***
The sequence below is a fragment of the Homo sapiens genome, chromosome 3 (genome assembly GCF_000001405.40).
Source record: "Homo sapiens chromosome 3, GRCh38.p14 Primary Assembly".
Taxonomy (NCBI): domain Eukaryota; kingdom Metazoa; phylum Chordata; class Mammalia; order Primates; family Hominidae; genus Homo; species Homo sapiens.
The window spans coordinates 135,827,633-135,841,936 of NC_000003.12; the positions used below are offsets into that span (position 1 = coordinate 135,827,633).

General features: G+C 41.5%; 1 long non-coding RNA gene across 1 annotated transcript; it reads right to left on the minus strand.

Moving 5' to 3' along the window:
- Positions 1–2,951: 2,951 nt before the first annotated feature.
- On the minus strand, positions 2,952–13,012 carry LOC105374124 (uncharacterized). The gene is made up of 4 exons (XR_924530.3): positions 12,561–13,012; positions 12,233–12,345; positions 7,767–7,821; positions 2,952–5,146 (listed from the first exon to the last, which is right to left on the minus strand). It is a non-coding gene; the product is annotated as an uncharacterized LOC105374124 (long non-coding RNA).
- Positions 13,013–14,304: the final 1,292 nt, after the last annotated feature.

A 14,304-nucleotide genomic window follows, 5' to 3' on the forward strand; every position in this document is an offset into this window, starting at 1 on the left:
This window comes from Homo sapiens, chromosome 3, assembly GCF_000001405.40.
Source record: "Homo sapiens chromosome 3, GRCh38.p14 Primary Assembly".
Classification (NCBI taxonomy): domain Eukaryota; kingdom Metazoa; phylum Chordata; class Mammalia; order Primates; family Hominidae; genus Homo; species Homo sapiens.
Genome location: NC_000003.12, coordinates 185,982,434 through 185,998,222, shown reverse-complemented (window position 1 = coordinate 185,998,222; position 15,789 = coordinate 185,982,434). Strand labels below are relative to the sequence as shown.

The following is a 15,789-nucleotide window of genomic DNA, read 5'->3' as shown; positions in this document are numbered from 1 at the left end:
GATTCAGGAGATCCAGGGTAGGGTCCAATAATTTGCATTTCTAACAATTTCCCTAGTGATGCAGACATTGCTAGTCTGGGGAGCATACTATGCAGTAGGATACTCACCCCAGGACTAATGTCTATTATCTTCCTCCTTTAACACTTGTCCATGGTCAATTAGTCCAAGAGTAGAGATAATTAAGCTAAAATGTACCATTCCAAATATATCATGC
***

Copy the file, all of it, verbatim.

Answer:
The sequence below is a fragment of the Homo sapiens genome, chromosome 3 (genome assembly GCF_000001405.40).
Source record: "Homo sapiens chromosome 3, GRCh38.p14 Primary Assembly".
Taxonomy (NCBI): domain Eukaryota; kingdom Metazoa; phylum Chordata; class Mammalia; order Primates; family Hominidae; genus Homo; species Homo sapiens.
The window spans coordinates 135,827,633-135,841,936 of NC_000003.12; the positions used below are offsets into that span (position 1 = coordinate 135,827,633).

General features: G+C 41.5%; 1 long non-coding RNA gene across 1 annotated transcript; it reads right to left on the minus strand.

Moving 5' to 3' along the window:
- Positions 1–2,951: 2,951 nt before the first annotated feature.
- On the minus strand, positions 2,952–13,012 carry LOC105374124 (uncharacterized). The gene is made up of 4 exons (XR_924530.3): positions 12,561–13,012; positions 12,233–12,345; positions 7,767–7,821; positions 2,952–5,146 (listed from the first exon to the last, which is right to left on the minus strand). It is a non-coding gene; the product is annotated as an uncharacterized LOC105374124 (long non-coding RNA).
- Positions 13,013–14,304: the final 1,292 nt, after the last annotated feature.

A 14,304-nucleotide genomic window follows, 5' to 3' on the forward strand; every position in this document is an offset into this window, starting at 1 on the left:
This window comes from Homo sapiens, chromosome 3, assembly GCF_000001405.40.
Source record: "Homo sapiens chromosome 3, GRCh38.p14 Primary Assembly".
Classification (NCBI taxonomy): domain Eukaryota; kingdom Metazoa; phylum Chordata; class Mammalia; order Primates; family Hominidae; genus Homo; species Homo sapiens.
Genome location: NC_000003.12, coordinates 185,982,434 through 185,998,222, shown reverse-complemented (window position 1 = coordinate 185,998,222; position 15,789 = coordinate 185,982,434). Strand labels below are relative to the sequence as shown.

The following is a 15,789-nucleotide window of genomic DNA, read 5'->3' as shown; positions in this document are numbered from 1 at the left end:
GATTCAGGAGATCCAGGGTAGGGTCCAATAATTTGCATTTCTAACAATTTCCCTAGTGATGCAGACATTGCTAGTCTGGGGAGCATACTATGCAGTAGGATACTCACCCCAGGACTAATGTCTATTATCTTCCTCCTTTAACACTTGTCCATGGTCAATTAGTCCAAGAGTAGAGATAATTAAGCTAAAATGTACCATTCCAAATATATCATGC